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How Summerlin Remains a Hot Spot Among Master-Planned Communities

By Eli Segall Las Vegas Review-Journal

November 20, 2021 - 9:35 pm

When executives outlined their vision for Summerlin in March of 1988, builders, real estate agents and bankers were eager to get involved with the massive community to be built from scratch in the desert.


Some people also had a hard time with the name.

One homebuilder called Summerlin “kind of a tongue-tumbler,” and at a news conference, project officials kept using the site’s old name and corrected themselves.

More than 30 years later, Summerlin boasts 100,000-plus residents, a network of parks, trails and community centers, and a commercial core with shopping, restaurants, an ice rink, and minor-league baseball. It commands some of the highest home and land prices in Southern Nevada and remains one of the top-selling spots in the nation for homebuilders.

Kent Lay, Las Vegas division president for Woodside Homes, said that he has been building houses in Summerlin since 1994 and that buyer demand has always been stronger there than in other parts of the valley.


“Summerlin has a lifestyle that none of the other (master-planned communities) have been able to create,” he said.


But before builders buy plots of land in Summerlin for new housing tracts, the developer of Las Vegas’ largest master-planned community, The Howard Hughes Corp., spends plenty of time and money getting chunks of desert ready for new residents.

Spanning 22,500 acres along the valley’s western rim, Summerlin still has plenty of room for more construction, too.



A new office building under construction next to Las Vegas Ballpark at 1700 S. Pavilion Center Drive is seen, on Friday, Nov. 12, 2021, in Las Vegas. (Bizuayehu Tesfaye/Las Vegas Review-Journal) @bizutesfaye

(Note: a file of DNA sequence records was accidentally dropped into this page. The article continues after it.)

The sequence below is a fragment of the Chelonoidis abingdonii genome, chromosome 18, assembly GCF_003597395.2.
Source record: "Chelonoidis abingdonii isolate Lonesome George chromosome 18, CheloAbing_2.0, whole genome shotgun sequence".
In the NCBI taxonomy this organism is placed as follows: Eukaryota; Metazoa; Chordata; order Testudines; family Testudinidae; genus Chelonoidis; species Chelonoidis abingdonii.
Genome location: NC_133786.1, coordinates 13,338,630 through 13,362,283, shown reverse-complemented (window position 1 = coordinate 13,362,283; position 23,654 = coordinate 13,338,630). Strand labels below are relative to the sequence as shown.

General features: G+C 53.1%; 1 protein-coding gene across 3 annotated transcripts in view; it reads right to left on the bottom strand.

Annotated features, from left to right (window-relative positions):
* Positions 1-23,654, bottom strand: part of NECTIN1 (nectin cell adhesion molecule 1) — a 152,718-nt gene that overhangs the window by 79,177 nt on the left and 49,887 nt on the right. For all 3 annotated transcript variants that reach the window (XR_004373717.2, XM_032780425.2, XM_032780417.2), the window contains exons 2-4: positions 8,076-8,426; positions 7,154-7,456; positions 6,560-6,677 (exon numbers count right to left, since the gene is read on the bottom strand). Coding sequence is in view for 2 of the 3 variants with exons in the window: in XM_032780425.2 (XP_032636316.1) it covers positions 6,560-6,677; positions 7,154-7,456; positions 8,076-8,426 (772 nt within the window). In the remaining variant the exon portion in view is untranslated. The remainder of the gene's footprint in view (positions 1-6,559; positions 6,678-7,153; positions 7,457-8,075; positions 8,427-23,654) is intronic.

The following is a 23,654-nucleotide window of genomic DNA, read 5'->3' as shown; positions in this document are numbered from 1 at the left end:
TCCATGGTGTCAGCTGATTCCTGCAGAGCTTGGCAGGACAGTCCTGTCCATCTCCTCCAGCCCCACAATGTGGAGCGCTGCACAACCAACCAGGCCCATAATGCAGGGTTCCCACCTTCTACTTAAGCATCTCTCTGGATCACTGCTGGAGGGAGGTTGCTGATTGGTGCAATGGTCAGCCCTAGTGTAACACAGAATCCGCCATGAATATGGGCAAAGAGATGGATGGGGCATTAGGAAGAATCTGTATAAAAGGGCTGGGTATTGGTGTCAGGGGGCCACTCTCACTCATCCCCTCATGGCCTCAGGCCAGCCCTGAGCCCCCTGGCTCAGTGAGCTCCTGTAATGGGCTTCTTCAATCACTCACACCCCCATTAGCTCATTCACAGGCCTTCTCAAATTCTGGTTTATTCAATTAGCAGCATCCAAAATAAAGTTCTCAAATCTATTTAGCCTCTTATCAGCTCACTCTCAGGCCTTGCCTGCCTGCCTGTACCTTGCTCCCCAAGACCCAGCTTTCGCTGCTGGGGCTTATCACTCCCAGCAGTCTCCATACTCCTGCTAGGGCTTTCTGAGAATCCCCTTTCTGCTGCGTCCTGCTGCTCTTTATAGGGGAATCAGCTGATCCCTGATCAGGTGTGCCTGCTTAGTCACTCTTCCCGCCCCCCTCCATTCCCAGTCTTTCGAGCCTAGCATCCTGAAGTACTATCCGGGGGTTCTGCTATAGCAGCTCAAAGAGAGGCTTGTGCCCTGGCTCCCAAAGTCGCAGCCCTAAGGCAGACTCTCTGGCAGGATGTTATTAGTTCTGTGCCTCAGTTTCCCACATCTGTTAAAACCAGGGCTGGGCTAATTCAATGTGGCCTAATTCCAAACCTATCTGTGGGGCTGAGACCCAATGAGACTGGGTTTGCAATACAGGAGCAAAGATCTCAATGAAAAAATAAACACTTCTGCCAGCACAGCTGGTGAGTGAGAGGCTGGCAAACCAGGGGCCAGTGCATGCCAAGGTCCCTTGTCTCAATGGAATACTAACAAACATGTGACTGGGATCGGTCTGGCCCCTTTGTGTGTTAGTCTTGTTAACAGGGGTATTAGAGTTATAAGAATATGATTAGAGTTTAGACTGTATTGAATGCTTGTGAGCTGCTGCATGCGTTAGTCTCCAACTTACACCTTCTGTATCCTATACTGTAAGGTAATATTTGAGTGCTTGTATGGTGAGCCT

By the end of last year, it had 2,864 acres of residential land and 831 acres of commercial land that could still be purchased and a projected sell-out date of 2039, according to a securities filing.


A new housing development is underway in the area of The Ridges, near Flamingo Road and Town Center Drive in Summerlin Parkway, on Friday, Nov. 12, 2021, in Las Vegas. (Bizuayehu Tesfaye/Las Vegas Review-Journal) @bizutesfaye

‘A lot of rules’

Hughes Corp. management in Las Vegas outlined Summerlin’s development process in an interview with the Review-Journal. Years before the company starts building roads, it plans how certain areas will look, drawing up parks, roadways, parcel sizes and home offerings, according to Brian Walsh, senior vice president of land sales for Summerlin.

From there, it starts the engineering to create the 20-to-30-acre parcels it ultimately sells to homebuilders, he indicated.


According to Walsh, it can cost $200,000 to $250,000 per acre to develop typical residential land tracts.


Hughes Corp. develops its desert holdings in a “logical manner” so one area connects to the next, according to Kevin Orrock, Las Vegas regional president.

It also doesn’t shop land around to any willing buyer.

Hughes Corp. monitors builders’ inventory of homesites in Summerlin. It floats maybe two or three parcels at a time and asks three or four builders to make an offer, Walsh said, adding the company also outlines what kinds of homes it wants to see built.

Along the north side of Far Hills Avenue, just west of the 215 Beltway, builders’ offerings include townhouses priced from around $385,000 and single-family homes that start at $1.2 million.


Designating different home types for various parcels helps prevent builders from competing head-on with each other, Walsh indicated.

“They have an expectation that if they come out of the ground with a product, it’s not the identical product across the street,” he said.

Design is also “paramount,” including ensuring that houses next to each other don’t have the same paint colors, said Julie Cleaver, senior vice president of commercial and residential planning for Summerlin.


Homebuilders “haven’t been really happy with me in particular at times … but it makes a tremendous difference in our community and in our neighborhoods when you look at that street scene and things aren’t monotonous,” Cleaver said.

Summerlin also has plenty of homeowners association rules that require people to submit proposed exterior changes to their property to a design review committee.

As outlined in the 32-page “design guidelines and standards” packet for the Summerlin West Community Association, approval from a design review committee is required for exterior alterations including landscaping, windows, planters, paint color changes, basketball backboards, patio covers and water features.